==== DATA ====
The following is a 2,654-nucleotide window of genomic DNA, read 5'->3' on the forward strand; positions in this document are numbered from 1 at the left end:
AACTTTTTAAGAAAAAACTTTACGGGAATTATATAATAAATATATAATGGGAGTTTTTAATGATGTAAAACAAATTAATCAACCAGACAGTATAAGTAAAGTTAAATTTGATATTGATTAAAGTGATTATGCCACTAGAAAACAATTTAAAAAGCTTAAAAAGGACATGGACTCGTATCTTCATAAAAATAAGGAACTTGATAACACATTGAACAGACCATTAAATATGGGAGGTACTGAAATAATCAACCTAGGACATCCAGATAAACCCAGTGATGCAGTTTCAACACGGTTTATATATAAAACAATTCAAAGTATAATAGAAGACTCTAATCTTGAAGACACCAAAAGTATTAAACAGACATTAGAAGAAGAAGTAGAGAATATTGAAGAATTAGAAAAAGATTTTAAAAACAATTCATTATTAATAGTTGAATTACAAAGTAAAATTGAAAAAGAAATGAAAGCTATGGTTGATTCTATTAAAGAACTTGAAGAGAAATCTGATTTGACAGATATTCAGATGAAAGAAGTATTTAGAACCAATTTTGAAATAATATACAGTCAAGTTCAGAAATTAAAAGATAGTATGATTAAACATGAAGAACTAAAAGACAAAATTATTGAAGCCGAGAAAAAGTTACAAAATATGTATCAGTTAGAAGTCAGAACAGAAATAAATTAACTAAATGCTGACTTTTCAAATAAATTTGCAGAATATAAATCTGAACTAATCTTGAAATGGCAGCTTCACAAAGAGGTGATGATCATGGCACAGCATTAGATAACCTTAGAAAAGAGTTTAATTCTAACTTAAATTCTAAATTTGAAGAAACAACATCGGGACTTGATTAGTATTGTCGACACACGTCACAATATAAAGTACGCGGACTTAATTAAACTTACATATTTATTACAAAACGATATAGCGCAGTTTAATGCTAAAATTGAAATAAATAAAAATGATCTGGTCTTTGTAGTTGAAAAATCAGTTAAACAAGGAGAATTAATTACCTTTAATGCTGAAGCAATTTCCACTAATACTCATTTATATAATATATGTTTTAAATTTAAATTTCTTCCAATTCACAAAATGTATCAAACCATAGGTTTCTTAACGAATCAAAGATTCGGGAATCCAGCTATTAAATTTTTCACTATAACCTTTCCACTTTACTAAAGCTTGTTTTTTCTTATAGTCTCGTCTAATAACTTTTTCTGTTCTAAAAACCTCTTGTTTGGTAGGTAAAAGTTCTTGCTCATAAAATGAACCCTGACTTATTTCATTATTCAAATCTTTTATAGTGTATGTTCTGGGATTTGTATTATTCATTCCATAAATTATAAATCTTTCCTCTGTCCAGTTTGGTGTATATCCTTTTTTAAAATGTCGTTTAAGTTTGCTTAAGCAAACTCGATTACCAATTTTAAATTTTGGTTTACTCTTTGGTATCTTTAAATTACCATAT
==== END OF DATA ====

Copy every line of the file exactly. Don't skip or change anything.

The following is a 2,654-nucleotide window of genomic DNA, read 5'->3' on the forward strand; positions in this document are numbered from 1 at the left end:
AACTTTTTAAGAAAAAACTTTACGGGAATTATATAATAAATATATAATGGGAGTTTTTAATGATGTAAAACAAATTAATCAACCAGACAGTATAAGTAAAGTTAAATTTGATATTGATTAAAGTGATTATGCCACTAGAAAACAATTTAAAAAGCTTAAAAAGGACATGGACTCGTATCTTCATAAAAATAAGGAACTTGATAACACATTGAACAGACCATTAAATATGGGAGGTACTGAAATAATCAACCTAGGACATCCAGATAAACCCAGTGATGCAGTTTCAACACGGTTTATATATAAAACAATTCAAAGTATAATAGAAGACTCTAATCTTGAAGACACCAAAAGTATTAAACAGACATTAGAAGAAGAAGTAGAGAATATTGAAGAATTAGAAAAAGATTTTAAAAACAATTCATTATTAATAGTTGAATTACAAAGTAAAATTGAAAAAGAAATGAAAGCTATGGTTGATTCTATTAAAGAACTTGAAGAGAAATCTGATTTGACAGATATTCAGATGAAAGAAGTATTTAGAACCAATTTTGAAATAATATACAGTCAAGTTCAGAAATTAAAAGATAGTATGATTAAACATGAAGAACTAAAAGACAAAATTATTGAAGCCGAGAAAAAGTTACAAAATATGTATCAGTTAGAAGTCAGAACAGAAATAAATTAACTAAATGCTGACTTTTCAAATAAATTTGCAGAATATAAATCTGAACTAATCTTGAAATGGCAGCTTCACAAAGAGGTGATGATCATGGCACAGCATTAGATAACCTTAGAAAAGAGTTTAATTCTAACTTAAATTCTAAATTTGAAGAAACAACATCGGGACTTGATTAGTATTGTCGACACACGTCACAATATAAAGTACGCGGACTTAATTAAACTTACATATTTATTACAAAACGATATAGCGCAGTTTAATGCTAAAATTGAAATAAATAAAAATGATCTGGTCTTTGTAGTTGAAAAATCAGTTAAACAAGGAGAATTAATTACCTTTAATGCTGAAGCAATTTCCACTAATACTCATTTATATAATATATGTTTTAAATTTAAATTTCTTCCAATTCACAAAATGTATCAAACCATAGGTTTCTTAACGAATCAAAGATTCGGGAATCCAGCTATTAAATTTTTCACTATAACCTTTCCACTTTACTAAAGCTTGTTTTTTCTTATAGTCTCGTCTAATAACTTTTTCTGTTCTAAAAACCTCTTGTTTGGTAGGTAAAAGTTCTTGCTCATAAAATGAACCCTGACTTATTTCATTATTCAAATCTTTTATAGTGTATGTTCTGGGATTTGTATTATTCATTCCATAAATTATAAATCTTTCCTCTGTCCAGTTTGGTGTATATCCTTTTTTAAAATGTCGTTTAAGTTTGCTTAAGCAAACTCGATTACCAATTTTAAATTTTGGTTTACTCTTTGGTATCTTTAAATTACCATAT